It has been 32 years since the last of the lepers left Chacachacare which was the site of the leper colony when it was inaugurated on November 18, 1926. These days only the ghost stories remain. And the corbeaux that populate the island.
The corbeaux guard the ruins jealously. Their flapping wings sound like devilish laughter. Even their young hiss like a pit of snakes. One should be careful before stepping into this realm. Ask the men and women of the Trinidad and Tobago Coast Guard who once occupied the island in the 1990’s but left.
Also protecting the edges of this realm are dangerous Manchineel trees, bearing fruit once named the ‘little apple of death’ by Spanish conquistadors. Found on sandy soil and in mangroves, they are the most poisonous trees on earth. With one bite, their fruit can cause hours of pain and potentially death. Besides the fruit, every part of the tree is toxic due to it white milky sap. You cannot stand under a Manchineel tree during a thunder shower as the rain can wash the sap from the leaves and cause blistering of the skin.
……. WELCOME TO CHACACHACARE ISLAND …….
Luckily for my group, it was a sunny morning as we made our way to the island. For my project |Between Lines| in collaboration with Caribbean Memory Project and Plantain, I have gathered a group of artists, film makers, writers and designers who all have a shared passion for history and aren’t afraid of the dreaded Manchineel tree. Just as writer Andre Bagoo has shown with his poem, the aim of this project is to gain inspiration from our historical surrounding; to create time capsules. Between Lines is a space where art meets history. For what art is without history in the first place?
On our way to our first stop at Sander’s Bay, our boat passed the Medical Superintendent’s House at Rust Bay and the remnants of the whaling station on Bulmer’s Bay where one can still see the rusted tracks were used to drag dead whales into the station to be processed. Whale oil was highly prized as it was used in many products from lamp oil to cosmetics, until petroleum-based oils became popular in the early 20th century.
We landed at the Sander’s Bay jetty which was also the first port of entry for all the lepers who were to spend the rest of their lives on the island. Before finding a treatment for Hansen’s Disease, anyone who had the disease was heavily stigmatised by society. The disease was associated with poverty, tainted blood, and some even thought it was sexually transmitted.
At Sander’s Bay, female lepers were accommodated. Males were housed at the neighbouring Coco Bay in order to reduce sexual contact. A strict morality was enforced by the Dominican Sisters who oversaw the settlement. However, all of this changed during World War II when the Medical Superintendent give authorisation for males and females to visit one another before 6pm, much to the chagrin of the Dominican Nuns. After this new rule was applied, the birth rate increased on the island and a nun was trained at the colonial hospital to assist with deliveries. It must be added that immediately after the birth, the child was placed in an orphanage never to see their parents again.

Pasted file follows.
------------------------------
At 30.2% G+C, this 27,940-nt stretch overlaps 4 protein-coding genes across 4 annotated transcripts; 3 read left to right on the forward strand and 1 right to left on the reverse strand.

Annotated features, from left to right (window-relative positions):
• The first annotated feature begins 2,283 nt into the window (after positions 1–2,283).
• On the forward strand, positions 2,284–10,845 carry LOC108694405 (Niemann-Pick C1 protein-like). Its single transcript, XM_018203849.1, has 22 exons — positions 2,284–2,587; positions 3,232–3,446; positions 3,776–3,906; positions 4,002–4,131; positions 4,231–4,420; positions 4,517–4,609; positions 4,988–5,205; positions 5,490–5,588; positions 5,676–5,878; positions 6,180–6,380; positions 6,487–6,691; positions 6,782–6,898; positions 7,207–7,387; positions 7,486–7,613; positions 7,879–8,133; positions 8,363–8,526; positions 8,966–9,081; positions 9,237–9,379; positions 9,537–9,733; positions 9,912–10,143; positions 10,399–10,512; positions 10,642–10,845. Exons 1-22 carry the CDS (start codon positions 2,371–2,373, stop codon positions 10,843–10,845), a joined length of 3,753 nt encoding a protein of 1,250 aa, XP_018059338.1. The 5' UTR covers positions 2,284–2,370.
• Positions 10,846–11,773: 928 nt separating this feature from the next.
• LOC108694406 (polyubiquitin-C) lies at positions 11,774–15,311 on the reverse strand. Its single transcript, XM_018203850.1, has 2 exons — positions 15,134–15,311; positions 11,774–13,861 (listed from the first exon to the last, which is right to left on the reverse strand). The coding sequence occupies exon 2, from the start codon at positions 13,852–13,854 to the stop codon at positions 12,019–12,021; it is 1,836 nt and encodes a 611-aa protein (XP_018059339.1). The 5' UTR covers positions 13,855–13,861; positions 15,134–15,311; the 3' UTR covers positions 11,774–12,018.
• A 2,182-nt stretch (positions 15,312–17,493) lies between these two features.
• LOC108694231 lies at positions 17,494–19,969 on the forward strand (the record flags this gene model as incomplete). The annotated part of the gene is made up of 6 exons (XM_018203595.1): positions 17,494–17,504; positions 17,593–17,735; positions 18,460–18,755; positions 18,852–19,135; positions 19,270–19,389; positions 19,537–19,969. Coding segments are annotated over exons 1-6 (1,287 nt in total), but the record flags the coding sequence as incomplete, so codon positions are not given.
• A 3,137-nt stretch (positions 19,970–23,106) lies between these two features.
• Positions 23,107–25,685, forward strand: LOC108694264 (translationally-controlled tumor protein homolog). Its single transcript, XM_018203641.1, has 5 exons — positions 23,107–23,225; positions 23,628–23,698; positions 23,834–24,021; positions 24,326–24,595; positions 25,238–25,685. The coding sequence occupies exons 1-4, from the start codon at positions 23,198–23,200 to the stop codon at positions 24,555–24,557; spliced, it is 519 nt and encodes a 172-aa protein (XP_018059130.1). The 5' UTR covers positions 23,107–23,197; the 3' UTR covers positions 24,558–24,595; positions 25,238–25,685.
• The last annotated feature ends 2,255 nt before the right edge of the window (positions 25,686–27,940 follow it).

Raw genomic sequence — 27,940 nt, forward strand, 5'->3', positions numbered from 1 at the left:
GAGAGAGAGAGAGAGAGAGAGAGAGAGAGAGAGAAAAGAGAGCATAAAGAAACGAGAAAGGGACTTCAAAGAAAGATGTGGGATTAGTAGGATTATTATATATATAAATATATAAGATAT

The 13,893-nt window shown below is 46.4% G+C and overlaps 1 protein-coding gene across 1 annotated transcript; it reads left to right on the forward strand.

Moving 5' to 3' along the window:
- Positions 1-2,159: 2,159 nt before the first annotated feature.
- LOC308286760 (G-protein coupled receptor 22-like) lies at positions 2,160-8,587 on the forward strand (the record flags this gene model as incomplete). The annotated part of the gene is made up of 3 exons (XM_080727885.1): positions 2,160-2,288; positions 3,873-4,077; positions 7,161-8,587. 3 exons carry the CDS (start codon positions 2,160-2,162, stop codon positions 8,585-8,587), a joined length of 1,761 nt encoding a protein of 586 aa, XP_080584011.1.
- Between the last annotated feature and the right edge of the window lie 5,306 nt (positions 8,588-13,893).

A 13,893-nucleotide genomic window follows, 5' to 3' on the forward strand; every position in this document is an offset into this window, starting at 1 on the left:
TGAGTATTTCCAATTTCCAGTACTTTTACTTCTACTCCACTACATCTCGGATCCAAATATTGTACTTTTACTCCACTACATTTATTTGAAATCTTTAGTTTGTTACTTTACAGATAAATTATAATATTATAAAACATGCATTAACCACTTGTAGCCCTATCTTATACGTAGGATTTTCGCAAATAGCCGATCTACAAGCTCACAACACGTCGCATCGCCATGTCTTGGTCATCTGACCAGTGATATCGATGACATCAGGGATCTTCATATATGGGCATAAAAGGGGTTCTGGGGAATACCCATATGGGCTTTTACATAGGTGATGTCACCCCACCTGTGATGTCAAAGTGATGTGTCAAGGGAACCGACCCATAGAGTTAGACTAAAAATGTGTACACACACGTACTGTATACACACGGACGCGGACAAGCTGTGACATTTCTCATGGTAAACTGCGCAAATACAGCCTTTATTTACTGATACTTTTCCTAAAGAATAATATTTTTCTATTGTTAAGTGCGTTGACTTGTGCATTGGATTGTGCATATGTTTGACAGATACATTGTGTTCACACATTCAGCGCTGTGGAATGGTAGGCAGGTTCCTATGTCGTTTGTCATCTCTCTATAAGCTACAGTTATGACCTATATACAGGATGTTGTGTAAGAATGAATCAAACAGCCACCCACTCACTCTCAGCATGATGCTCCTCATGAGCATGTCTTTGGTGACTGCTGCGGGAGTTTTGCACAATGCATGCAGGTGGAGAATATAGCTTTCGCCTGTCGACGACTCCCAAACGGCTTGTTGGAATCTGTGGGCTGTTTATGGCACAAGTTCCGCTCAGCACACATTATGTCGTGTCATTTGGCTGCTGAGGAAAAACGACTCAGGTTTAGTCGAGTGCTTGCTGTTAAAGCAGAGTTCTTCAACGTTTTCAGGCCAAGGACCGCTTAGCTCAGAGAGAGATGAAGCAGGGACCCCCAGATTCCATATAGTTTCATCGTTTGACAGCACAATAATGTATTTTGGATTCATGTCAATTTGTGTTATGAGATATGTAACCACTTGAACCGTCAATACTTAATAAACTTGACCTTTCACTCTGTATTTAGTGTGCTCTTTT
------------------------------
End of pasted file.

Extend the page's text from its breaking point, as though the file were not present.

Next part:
Not much is left of the colony today. Many of the structures have fallen to ruins over time or have been overtaken by nature. The only buildings that were recognisable was the power station that provided electricity to the island in 1946 and the present doctor’s office built around the same time. The latter stood at the end of the jetty where all of the patients did their initial check ups.
One building of particular interest was a one story house that was built around the beginning of the settlement after 1926. It was built on concrete foundations and was lifted high off the ground. The walls were made of tapia, there were demerara windows, and a simple trefoil pattern in its fretwork — all covered by galvanised roofing. The back of this building was an incline leading to showers.
On the day of our visit, the incline is littered with various bottles which included some alcohol bottles, ointment bottles, Korean Ginseng tonic bottles, Listerine bottles , Brylcreem hair styling product bottles (c.1970–1980).
For me the star find was a plastic tea-cup from the Trinidad and Tobago Health Services which was once used by someone until it had formed a crack and was discarded when the settlement was closing down in 1984. This green cup would have come with a saucer and a large plate all made with the same material. Upon further reading from Marie Thérèse Rétout’s book “Called to Serve” I realized that not everyone left the settlement in 1984 as Arthur Ramsammy opted to stay back until 1985 when he resettled in St. James. Was he the last person to drink from the tea-cup ?
I was able to do some walking on the shoreline with other members of the group and came across many ceramic shards that ranged from the beginning to the end of the settlement. Many had to wash their wares by the shore due to the fact that there was a limited amount of fresh water on the island. Most of the rainwater was stored in concrete cisterns which were kept under lock and key. Only four gallons of drinking water were given to eight patients each day and they had to wash their wares in the sea.
There were traces of settlement pre-dating the leper colony as their were blue transferware, shell-edge creamware and the ornate stem of a white clay pipe, all high status artifacts which may have come from one of the holiday homes that lined the bays on Chacachacare until they were evicted on December 21,1921.
……………………………..…End of Part 1………………………………………